There were no toilets at the salon where Dick Rowland worked. The owner had arranged it so that African-American employees could use the “colored” bathrooms, in the Drexel building across the street at 319 S. Main Street. To gain access to the toilet, which was located upstairs, Rowland and the other shoe shiners had to ride the building’s elevator. The lift was not automatic, and required an operator to be present at all times. This work was usually reserved for women.79
At the end of May 1921, the Drexel building elevator operator was a white woman of seventeen named Sarah Page. She had come to Tulsa from Missouri, and it’s assumed she lived in a rented room nearby on North Boston Avenue. In addition, it was reported that Page had enrolled herself in a local business school, a move that was almost necessary in order for her to stay competitive. While Tulsa was still riding its construction boom, some building owners had begun to recruit African-American women to perform as lift operators at a lower salary than their white counterparts.80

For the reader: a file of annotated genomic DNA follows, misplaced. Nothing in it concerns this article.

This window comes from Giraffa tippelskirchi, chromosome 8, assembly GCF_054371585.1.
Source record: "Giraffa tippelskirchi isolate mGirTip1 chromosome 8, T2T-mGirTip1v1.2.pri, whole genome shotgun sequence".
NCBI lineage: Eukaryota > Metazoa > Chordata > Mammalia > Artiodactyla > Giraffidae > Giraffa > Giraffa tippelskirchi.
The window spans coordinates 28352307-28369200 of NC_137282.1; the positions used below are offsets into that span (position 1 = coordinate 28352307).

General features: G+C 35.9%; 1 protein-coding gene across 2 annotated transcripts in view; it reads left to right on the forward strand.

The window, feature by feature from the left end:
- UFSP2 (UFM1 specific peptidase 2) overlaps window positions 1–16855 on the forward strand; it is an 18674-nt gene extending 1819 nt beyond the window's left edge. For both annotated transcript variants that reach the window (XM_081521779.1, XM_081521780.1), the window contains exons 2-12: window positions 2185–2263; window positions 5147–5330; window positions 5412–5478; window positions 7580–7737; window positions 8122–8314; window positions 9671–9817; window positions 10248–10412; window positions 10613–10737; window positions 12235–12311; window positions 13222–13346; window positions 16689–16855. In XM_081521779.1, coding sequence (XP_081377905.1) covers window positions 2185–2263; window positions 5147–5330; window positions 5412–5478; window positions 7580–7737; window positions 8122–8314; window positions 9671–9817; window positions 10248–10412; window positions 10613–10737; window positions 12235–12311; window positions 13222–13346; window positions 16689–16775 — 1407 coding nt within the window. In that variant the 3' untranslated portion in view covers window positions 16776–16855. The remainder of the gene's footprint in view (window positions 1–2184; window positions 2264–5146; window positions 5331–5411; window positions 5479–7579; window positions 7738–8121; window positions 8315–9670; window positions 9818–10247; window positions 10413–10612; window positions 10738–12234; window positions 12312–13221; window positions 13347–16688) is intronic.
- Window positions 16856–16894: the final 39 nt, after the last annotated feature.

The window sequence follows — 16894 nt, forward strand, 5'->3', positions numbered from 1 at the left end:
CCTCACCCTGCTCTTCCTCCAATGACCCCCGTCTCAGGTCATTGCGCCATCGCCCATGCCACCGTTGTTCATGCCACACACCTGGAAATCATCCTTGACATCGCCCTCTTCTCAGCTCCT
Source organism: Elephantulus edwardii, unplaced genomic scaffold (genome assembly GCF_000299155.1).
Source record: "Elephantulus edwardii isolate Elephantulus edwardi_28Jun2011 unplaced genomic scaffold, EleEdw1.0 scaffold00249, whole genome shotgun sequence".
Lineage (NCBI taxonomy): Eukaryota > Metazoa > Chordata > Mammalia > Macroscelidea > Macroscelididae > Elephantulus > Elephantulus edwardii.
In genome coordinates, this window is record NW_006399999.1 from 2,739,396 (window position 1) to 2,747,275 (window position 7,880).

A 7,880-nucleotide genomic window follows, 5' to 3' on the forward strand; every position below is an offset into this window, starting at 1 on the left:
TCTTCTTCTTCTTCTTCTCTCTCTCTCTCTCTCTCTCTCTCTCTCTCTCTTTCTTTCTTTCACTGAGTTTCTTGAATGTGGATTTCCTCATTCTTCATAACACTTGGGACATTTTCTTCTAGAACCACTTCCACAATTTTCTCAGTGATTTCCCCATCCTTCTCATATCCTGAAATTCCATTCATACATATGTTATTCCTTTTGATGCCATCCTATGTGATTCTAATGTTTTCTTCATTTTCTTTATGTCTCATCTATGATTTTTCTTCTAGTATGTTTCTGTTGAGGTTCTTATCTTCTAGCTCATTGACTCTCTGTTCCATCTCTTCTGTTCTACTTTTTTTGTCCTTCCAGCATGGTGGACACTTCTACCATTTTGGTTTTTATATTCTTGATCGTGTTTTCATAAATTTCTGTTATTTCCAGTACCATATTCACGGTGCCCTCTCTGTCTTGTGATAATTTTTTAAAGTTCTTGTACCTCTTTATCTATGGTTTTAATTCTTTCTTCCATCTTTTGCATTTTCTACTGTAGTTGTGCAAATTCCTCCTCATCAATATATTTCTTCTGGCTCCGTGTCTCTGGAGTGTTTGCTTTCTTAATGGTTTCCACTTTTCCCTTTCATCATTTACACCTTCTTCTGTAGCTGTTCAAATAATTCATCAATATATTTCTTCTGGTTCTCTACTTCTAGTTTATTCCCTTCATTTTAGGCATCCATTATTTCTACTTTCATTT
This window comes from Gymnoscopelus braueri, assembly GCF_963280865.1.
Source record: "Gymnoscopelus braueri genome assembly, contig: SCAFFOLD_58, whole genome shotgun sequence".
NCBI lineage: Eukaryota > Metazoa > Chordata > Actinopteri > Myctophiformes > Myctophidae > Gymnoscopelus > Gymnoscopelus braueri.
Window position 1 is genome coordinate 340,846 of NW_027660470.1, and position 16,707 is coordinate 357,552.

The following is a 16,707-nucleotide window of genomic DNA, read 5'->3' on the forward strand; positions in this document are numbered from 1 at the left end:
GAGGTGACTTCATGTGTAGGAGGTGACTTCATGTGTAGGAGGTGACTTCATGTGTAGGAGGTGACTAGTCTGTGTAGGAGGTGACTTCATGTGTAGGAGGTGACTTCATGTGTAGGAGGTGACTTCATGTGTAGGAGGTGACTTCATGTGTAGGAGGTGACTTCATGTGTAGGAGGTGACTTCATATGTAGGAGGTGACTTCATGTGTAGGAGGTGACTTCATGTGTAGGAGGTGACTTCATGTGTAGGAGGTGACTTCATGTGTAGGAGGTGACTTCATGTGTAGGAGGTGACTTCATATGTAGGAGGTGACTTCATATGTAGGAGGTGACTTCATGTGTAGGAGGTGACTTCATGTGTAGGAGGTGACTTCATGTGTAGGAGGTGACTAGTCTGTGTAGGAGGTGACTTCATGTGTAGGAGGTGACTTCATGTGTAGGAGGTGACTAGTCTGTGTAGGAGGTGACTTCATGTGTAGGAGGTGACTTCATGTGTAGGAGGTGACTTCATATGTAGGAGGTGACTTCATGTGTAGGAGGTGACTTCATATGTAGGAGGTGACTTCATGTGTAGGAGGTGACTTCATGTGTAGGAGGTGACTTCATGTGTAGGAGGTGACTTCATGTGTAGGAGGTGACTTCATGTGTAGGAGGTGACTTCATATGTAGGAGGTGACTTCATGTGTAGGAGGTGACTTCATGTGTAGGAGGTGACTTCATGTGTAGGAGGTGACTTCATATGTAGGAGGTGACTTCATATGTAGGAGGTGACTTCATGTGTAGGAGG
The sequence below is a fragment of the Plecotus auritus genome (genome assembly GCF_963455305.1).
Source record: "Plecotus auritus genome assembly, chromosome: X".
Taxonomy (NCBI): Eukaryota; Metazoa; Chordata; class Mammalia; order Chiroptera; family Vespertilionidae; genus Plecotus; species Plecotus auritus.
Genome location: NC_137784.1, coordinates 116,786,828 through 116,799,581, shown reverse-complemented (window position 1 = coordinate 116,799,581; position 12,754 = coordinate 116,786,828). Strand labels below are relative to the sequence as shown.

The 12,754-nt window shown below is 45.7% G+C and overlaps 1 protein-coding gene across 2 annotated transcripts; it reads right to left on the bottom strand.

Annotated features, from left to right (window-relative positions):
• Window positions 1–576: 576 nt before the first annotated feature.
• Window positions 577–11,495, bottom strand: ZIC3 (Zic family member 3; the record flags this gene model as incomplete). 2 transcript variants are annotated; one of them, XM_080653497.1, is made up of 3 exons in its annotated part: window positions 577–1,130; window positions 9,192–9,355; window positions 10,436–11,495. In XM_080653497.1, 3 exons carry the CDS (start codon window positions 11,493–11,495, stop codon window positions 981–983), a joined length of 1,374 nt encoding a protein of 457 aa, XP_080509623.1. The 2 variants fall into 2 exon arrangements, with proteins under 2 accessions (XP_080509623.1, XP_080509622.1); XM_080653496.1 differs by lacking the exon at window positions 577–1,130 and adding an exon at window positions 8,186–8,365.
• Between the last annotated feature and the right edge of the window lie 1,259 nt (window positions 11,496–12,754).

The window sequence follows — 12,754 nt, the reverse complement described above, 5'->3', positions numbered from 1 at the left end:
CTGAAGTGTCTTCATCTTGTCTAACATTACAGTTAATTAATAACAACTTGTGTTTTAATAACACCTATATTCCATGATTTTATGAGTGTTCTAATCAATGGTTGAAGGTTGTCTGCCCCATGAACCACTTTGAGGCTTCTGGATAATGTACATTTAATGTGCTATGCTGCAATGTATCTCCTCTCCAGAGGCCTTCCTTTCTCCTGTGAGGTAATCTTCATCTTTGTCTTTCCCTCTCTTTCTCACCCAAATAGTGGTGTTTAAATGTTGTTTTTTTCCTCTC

Dick Rowland and Sarah Page were both downtown on Monday, May 30th, 1921. At approximately 3pm Dick Rowland walked into Sarah Page’s elevator. Seconds later, Page was heard screaming, and Rowland was seen exiting the building at a quickened pace. 82
There is a great deal of speculation and discussion concerning what actually took place within the confines of the elevator. Subsequent to the riot, the most common explanation was that Rowland had somehow tripped as he entered the elevator and, attempting to catch his fall, had grabbed Page’s arm causing her to scream. Rowland then fled, naturally startled by her reaction. A separate theory asserts that the two were romantically involved and that Pages scream was the result of a lover’s quarrel. Regardless, all who knew Rowland, black and white, proclaimed that he was completely incapable of the rape he would be accused of.83